by Sterling Warner
Grandma’s funeral had contained its share of theatrics. Each child approached the open casket individually and contributed to the visual spectacle. Uncle Leo threw himself prostrate on the elevated coffin, protesting love for his mom—my Grandmother. Brett came next, fell to his knees and began performed the sign of the cross for all to see, and he only stopped when teary-eyed Aunt Elvira pushed him aside and tossed a handful of poker chips in the casket. “I’d have preferred to send you to heaven with a slot machine, mom, but it’d never fit in your casket!” Everyone smiled nervously, but knew grandma’s addiction to gambling rivaled every religious bone in her body. After a few drinks, all her children would kid about Grandma’s afterlife in the big casino in the sky.
Finally, Aunt Nina, unable to surpass her siblings by word or deed all her life, didn’t say or do anything now—except faint when she reached her deceased mom—delaying the funeral procession to the cemetery for thirty-five minutes.
• • • • •
Grandma sang about the River Jordan, quoted scripture from the Latin Vulgate out of context, and crossed herself frequently at wedding receptions, particularly when people drank alcohol, loosened up, started to mingle, and began to dance. At my post wedding reception, for instance, she grabbed my uncle’s keys and locked herself up in his car because my sister got on stage and provocatively sang, “Baby Let Me Follow You Down.” (Love ya, Grandma, but you never did like others receiving too much attention; my only consolation came from the fact that nobody noticed you leaving!)
After Thanksgiving meals, family members—mothers and fathers, aunts and uncles, brothers and sisters, cousins all—gathered to watch the holiday NFL games. Then grandma, would enter the room and without even asking, she’d switch the game in progress to Lawrence Welk reruns. “Lawrence comes from the same town in South Dakota where I was born,” she’d announce for what seemed the hundredth time. One year, my brother and I stuck a bumper sticker with LW on it that read, “Play an accordion, go to jail” on Aunt Tess’ refrigerator. Rather than appreciate our raw, youthful sense of humor, she admonished us for unprovoked, unforgivable blasphemy of the King of the “Baby Elephant Walk.” (Yeah, right! A one and a two….)
My dear Grandma never had a clue. Perhaps it went back to her limited eighth grade education. Maybe she’d suffered a lot in her life and felt entitled to a part of ours to make up for lost time? Yet how could mom forgive her for inviting herself on my parent’s first private, romantic road trip through Canada—without me and my siblings—since they’d been married? Then, what right did Grandma have insisting that her far too obliging son abandon travel plans months in the making, and taxi her around South Dakota to all her living friends and relatives—people neither parent had ever met or would want to see again—as well as graveyards of faceless ancestors?
Another time, when she traveled to Monterey with our entire family, it never occurred to Grandma that she should have been a team player and enjoy visiting the aquarium with us. Instead, she’d pouted until dad agreed to limit our time at the aquarium to a couple of hours, so that we could spend the rest the rest of the day on a pilgrimage to as many California missions founded by Father Junipero Serra within driving distance.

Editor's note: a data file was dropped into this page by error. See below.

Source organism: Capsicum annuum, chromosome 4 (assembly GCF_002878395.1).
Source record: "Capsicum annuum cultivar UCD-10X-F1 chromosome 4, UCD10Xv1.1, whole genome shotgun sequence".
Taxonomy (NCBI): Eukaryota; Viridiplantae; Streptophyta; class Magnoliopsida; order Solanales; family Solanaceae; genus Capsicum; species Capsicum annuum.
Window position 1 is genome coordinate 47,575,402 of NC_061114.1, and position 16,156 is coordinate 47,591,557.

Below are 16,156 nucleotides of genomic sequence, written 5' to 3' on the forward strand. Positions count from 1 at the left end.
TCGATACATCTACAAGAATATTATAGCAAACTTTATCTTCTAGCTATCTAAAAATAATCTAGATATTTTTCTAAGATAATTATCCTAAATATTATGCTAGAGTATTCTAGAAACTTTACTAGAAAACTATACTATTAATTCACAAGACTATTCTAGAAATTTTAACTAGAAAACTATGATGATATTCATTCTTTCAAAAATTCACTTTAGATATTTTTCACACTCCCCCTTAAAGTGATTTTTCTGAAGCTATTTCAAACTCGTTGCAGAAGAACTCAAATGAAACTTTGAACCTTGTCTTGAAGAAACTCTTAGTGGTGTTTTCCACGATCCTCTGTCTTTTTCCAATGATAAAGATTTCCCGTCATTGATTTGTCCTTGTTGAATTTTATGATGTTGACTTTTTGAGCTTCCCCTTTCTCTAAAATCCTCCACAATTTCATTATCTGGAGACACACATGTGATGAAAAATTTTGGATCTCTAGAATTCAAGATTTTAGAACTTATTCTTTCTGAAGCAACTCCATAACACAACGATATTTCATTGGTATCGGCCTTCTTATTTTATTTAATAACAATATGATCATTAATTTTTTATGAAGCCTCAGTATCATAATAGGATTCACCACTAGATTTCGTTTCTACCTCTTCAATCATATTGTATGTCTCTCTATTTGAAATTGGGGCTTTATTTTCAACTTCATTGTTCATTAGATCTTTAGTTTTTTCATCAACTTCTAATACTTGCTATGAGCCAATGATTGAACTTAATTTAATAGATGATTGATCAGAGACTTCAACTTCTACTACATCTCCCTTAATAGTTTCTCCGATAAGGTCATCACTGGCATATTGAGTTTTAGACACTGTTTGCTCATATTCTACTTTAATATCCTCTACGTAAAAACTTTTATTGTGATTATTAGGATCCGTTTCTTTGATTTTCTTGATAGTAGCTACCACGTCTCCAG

Grandma had cast her spell on me since birth. At the time, my father invited her to come live with us and assist my mother with cooking, housework, and tending to the other children. Yet, it seemed every time my mother said something, Grandma either corrected her or questioned my mom’s actions, insights, and conclusions. I suppose that’s why at nine months old, when I began to speak, my first two words were, “Yeah, but!”—the very same words Grandma uttered a thousand times on a daily basis, always attempting to upstage my mother’s house hold authority.
• • • • •
Nobody recalls who tossed the first hand of dirt into Grandma’s grave—I think it was Don. Doesn’t matter, the initial gesture set the wheel in motion, and relative after relative, friend after friend stepped up to the mound, some fingering rosaries, others merely joining in on the ritual.
“You know, family ‘ought to meet for some occasion outside of funerals,” Don sighed.
“True,” I replied, attempting to appear thoughtful and reflective. “When? Where?”
We both looked around us—particularly at our remaining family elders—then back at each other and started to chuckle. “Not tonight. Well, I’ve a plane to catch—got to be at work in Atlanta tomorrow,” Don noted.
“Yeah, I was planning to skip the funeral reception too—and doubt I’ll be missed.”
Don nodded his head, knowing out of all the cousins, I’d never get involved in the forthcoming wake—a thinly veiled grief competition between our mutual aunts, uncles, and parents. “Look me up the next time you’re in Atlanta.”
Glancing back at our relatives, I grinned ironically. “You know, Don? Despite our life-long protests, in the end, we’re all a bit of like Grandma.”
“Dust to dust and self-serving?”
“Amen. Safe flight!”
Sterling Warner’s poems have appeared in dozens of literary magazines, journals, and anthologies, including IN THE GROVE, THE FLATBUSH REVIEW, AMERICAN MUSTARD, THE CHAFFEY REVIEW, LEAF BY LEAF, THE MONTEREY POETRY REVIEW, VISUAL VERSE, THE ATHERTON REVIEW, and METAMORPHOSES. Additionally, Warner also has published four collections of poetry: WITHOUT WHEELS, SHADOWCAT: POEMS, EDGES, and RAGS AND FEATHERS as well as a chapbook: MEMENTO MORI REDUX.